23 Apr Is Tahoe Better than Ever?
A love affair with a place is one of the deepest connections we experience, especially when it is undiminished by the decades
“Tahoe ain’t what it used to be back in ‘The Day.’” It’s a refrain I’ve heard from longtime locals since almost the day The Day ended (sometime prior to the mid-90s if you’re a Boomer; if you’re under 40, maybe 2006).
But when judging whether Tahoe is better or worse than back in the hippie ’70s, or the roaring ’80s, I suggest we “grade on the curve.”
Few great places on this earth are what they were 30 or 40 years ago. In Northern California, we have twice as many residents as in The Day, and all its special places have been impacted, some much more than Tahoe. Outside-world issues of traffic, climate change, Internet economy, invasive species and plastic pollutants all affect our mountain Shangri-La. Yet, despite current and future pressures, there are sound arguments that life in Tahoe is actually better than ever.
Locals experience Tahoe as both a natural environment and day-to-day lifestyle. The former may be easier to quantify. Throughout the ’70s and ’80s, Lake Tahoe water clarity declined an average of a foot a year, the result of human-caused pollution and erosion. Fast forward to 2020, Tahoe’s water clarity has been stabilized for two decades. Forests littered with dying trees and fallen limbs have been thinned and streambeds restored, largely due to federal funds approved with bipartisan support in Congress. Yes, there’s still plenty to do for our forests and lakes. But Tahoe remains one of the earth’s most spectacular landscapes—three decades of environmental improvements have increased its chances of staying that way.
But what’s it like to live and work here compared to The Day, maybe raise a family? That’s more complicated. Job opportunities are greater and more varied than 30 years ago, partially due to the digital economy. But that same economy has created a plague of vacation rentals that severely limit housing options for permanent residents.
Tangible improvements are in evidence—new recreation centers, free summer music concerts! Most every community around the lake is prettier and more bike- and pedestrian-friendly than it was 30 years ago, with wide sidewalks, parks, streetlamps and summer flowers. Tahoe’s schools and educational options have likewise improved by leaps and bounds. But if you don’t work out, have kids, go on wine walks and hate live music crowds, do you care?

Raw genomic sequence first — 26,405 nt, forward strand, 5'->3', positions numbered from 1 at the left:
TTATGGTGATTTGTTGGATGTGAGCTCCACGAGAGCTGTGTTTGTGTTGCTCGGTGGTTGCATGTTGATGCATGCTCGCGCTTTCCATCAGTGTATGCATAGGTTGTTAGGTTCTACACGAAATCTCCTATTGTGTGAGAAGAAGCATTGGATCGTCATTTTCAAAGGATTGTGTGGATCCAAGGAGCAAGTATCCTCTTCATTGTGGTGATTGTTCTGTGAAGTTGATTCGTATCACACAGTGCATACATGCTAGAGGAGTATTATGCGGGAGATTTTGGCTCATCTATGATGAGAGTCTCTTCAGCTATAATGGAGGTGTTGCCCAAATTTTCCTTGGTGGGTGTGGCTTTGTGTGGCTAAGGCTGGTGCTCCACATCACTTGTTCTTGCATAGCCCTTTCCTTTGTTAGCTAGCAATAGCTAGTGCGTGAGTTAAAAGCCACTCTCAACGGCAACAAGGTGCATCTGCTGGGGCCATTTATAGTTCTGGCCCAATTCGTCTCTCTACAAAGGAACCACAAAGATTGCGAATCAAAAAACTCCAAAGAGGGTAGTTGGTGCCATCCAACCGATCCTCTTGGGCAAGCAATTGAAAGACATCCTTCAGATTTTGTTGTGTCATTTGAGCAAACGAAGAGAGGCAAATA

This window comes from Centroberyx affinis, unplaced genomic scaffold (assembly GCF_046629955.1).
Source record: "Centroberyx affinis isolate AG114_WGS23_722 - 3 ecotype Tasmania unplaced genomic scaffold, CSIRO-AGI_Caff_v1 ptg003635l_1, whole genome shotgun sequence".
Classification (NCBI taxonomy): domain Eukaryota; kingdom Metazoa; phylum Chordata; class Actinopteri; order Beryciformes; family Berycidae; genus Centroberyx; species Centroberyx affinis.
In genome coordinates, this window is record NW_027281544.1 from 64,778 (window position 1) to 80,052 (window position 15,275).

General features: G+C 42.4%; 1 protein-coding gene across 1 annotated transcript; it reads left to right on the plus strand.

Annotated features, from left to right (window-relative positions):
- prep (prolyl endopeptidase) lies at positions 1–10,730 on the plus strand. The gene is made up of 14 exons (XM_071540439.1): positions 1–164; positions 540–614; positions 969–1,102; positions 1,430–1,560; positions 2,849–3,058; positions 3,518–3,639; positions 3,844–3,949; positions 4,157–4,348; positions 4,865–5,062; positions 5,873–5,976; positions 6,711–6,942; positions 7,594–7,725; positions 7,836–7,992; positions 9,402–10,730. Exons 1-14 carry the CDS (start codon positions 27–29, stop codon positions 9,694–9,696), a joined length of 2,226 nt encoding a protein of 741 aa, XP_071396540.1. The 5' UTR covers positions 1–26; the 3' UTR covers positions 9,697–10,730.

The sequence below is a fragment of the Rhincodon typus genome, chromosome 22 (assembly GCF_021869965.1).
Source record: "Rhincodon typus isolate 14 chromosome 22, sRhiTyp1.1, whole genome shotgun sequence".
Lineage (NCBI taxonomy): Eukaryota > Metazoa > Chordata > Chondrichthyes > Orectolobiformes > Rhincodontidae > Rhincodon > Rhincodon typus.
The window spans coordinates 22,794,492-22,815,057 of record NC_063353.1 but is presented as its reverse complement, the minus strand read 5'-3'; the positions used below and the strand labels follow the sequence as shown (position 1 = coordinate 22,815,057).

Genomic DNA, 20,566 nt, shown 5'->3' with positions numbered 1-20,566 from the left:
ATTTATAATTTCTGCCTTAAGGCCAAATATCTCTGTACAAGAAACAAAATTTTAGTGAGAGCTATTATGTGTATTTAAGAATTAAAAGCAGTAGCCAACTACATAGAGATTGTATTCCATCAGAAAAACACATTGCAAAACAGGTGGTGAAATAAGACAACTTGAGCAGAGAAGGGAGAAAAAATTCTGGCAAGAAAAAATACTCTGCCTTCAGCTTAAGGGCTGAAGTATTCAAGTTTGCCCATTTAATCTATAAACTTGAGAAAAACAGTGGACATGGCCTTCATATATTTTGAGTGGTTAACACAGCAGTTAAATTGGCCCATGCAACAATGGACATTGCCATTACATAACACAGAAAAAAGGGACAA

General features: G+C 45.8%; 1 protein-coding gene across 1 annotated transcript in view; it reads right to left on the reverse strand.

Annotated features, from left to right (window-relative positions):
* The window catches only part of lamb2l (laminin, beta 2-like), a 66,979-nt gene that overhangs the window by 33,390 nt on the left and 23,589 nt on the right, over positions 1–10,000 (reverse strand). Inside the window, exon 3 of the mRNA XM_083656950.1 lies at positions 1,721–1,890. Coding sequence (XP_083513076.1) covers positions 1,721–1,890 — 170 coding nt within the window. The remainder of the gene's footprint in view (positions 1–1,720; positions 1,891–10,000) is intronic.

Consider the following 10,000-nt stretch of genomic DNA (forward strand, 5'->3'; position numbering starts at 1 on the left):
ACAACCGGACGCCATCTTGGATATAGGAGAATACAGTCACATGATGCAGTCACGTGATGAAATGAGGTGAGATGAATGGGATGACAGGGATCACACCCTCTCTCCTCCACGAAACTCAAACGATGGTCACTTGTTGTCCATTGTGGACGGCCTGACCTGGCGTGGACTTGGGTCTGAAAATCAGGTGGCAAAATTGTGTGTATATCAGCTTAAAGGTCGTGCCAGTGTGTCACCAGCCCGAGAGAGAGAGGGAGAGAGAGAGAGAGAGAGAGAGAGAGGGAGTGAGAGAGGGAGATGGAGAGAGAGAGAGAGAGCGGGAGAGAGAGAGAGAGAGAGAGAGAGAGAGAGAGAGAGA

If you’re like most active Tahoe residents, you’ve enjoyed one of countless new or improved bike paths, hiking trails and/or mountain bike singletrack built throughout the region this century. Or do you think they just contribute to making the forests too crowded?
“You can still find solitude if you know where to look,” says Dick White, co-owner with his wife Ulli of Tahoma Meadows Cottage, an iconic B&B on Tahoe’s West Shore. “I often fly fish without a soul for miles, or hike and enjoy wildflowers with just a few. It’s a matter of not following the herd.” Tahoma Meadows Cottage is now surrounded by competing vacation rental homes, filling its neighborhood Google Map like a blue invasive species. But the Whites remain bullish on Tahoe life.
“I think there is more of Tahoe life to be found than has been lost,” says Dick. “It’s mainly the attitude to look for it.”
Tahoe is a lot of different communities, of course—roughly the scale and population of Palm Springs wrapped around 72 miles of shoreline. Most residents consider the South and North Shores to be different universes. Tahoe Regional Planning Agency (TRPA) rules both shores, but its environmental restrictions don’t extend out of the Basin to Squaw Valley and Truckee.
In the ’70s, Truckee was a once-and-future boom town stuck in a derelict slump, with only a handful of good restaurants/bars and occasional great live music. But when North Tahoe real estate prices headed skyward in the ’90s, young families and professionals moved toward Truckee. Developers began to target the town’s thousands of surrounding acres, all of it unencumbered by TRPA regulations.
Truckee’s incorporation as a town in 1993 allowed its citizens some control over, and compensation from, the new luxury golf course communities that soon popped up. Fast forward 27 years and Truckee’s historic downtown is packed with great restaurants, shops and, most nights, cars looking for parking spots. In the next decade, the “Truckee Railyard” project is set to double the size of downtown. Old Truck-lodytes (as former mayor Maia Schneider once lovingly labeled residents) are particularly vocal in their opinion on whether life is better or worse. Some are voting with their feet and heading for Idaho.